Finding My Voice as a Teacher in Thailand
I wanted to test myself on my travels – to push my limits and face some fears. I don’t like heights and I jumped off the 30 foot deck of a boat in the Halong Bay of Vietnam. I ate bugs that made my stomach churn in Bangkok. I held a snake that made my skin crawl in the Mekong Delta. I learned to meet strangers, attempt new languages, and to be alone in new cities.
Public speaking is not a fear I planned to face while backpacking through Southeast Asia. But the first time I stood in front of a class of twenty Thai children, all of them anxiously awaiting this white girl to teach them some English, my stomach shot to my throat and the summer sweat that already speckled my hairline turned cold and clammy.
I was relieved when I didn’t have to utter the first word. One of the older looking children, thirteenish and clearly a leader in the classroom, suddenly stood and all nineteen pupils followed, their miniature wooden chairs sliding noisily across the sandy concrete.
“Good afternoon, teacher!” they exclaimed in unison.
“Good afternoon, class” I wearily responded, suddenly feeling the presence of an invisible script.
“How are you today?” they asked with charming self-satisfaction.
I’m extremely uncomfortable is what I thought. But I responded with “I am well, thank you. How are you?”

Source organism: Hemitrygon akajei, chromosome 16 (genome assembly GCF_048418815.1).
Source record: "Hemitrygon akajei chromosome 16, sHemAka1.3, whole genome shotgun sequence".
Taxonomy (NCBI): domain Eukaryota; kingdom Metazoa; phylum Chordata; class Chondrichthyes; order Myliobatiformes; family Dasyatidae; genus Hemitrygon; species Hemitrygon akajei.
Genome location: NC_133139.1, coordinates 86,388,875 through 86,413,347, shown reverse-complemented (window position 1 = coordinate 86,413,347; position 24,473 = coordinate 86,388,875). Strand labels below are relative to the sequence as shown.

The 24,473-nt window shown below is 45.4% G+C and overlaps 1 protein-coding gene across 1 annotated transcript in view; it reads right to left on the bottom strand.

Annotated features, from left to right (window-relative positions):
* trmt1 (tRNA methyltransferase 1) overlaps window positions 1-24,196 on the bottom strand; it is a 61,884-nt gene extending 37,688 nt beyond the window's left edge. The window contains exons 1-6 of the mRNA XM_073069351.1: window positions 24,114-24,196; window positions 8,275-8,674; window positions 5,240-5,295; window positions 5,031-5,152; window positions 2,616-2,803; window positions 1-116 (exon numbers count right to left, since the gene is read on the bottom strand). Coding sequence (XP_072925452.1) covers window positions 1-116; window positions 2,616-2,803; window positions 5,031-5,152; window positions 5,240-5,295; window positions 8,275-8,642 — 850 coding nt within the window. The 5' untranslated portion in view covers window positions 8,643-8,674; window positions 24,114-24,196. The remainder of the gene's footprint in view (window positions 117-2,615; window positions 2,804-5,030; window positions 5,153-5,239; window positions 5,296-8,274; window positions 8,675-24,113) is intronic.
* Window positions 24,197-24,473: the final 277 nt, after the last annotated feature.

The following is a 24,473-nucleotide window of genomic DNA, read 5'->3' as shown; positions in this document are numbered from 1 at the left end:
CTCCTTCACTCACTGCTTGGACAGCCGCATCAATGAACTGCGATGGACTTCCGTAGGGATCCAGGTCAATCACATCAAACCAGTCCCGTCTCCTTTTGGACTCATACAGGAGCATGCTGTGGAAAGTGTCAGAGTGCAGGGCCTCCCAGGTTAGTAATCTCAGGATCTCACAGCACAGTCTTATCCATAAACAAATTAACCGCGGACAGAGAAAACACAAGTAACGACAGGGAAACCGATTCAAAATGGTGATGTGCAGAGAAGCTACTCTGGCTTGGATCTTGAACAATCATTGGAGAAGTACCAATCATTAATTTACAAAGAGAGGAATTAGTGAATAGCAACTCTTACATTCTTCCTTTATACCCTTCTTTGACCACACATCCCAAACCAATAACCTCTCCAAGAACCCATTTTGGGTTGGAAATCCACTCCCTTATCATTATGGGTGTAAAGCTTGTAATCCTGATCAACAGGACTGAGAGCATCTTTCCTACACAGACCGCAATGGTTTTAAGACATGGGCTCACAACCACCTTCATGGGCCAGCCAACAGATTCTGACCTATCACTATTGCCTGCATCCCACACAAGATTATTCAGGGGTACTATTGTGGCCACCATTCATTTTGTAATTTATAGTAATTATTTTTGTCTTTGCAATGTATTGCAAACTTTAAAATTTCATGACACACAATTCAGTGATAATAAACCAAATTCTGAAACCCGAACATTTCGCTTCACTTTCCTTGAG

“We are great, thank you!”
An extended pause … script please?
“Thank you class, you may take your seats.”
I must have gotten it right because they all sat down, ready to learn.
This rural school in the hills of Northern Thailand taught about two hundred children, ages six to sixteen, and only employed three or four teachers, depending on who showed up on any given day. I had first visited the school with my host family who I was staying with for the month, and as soon as the principle caught wind of my American English, he practically begged me to come help with English lessons.
“Help” is a misleading word because as soon as I arrived for my first day of “helping” I was left alone with no instructions, no background on their experience, and no teacher to assist. I was the teacher, and as a public speaking phobic, this horrified me at first.
But I wasn’t the only one whose insides were twisting with every chime of the bell that indicated we were all stuck with each other for the next hour. Although a select few of the kids were dying to impress me with their knowledge of simple English greetings, I could feel the anxiety that kept others’ eyes locked firmly on the surface of their desks, terrified of my fluid English (maybe they couldn’t detect the tremble in my voice?) and the scary questions I’d want answers to.
Halfway through the first day, I relinquished the responsibility of speaking as soon as I found a workbook exercise to assign. I took the opportunity to let my nerves settle and the sweat on my forehead dry, slowly roaming the aisles like I remembered teachers doing back in grade school.
One of the kids sat with his nose nearly touching his workbook and not even a doodle to show for his work.
Squatting down to eye level, I asked him, can you tell me what day it is today?
His big brown eyes looked up a hair, his head still bent forward as he shook it back and forth.
“Here, let’s look at the book. Which day is it?” I pointed at the options.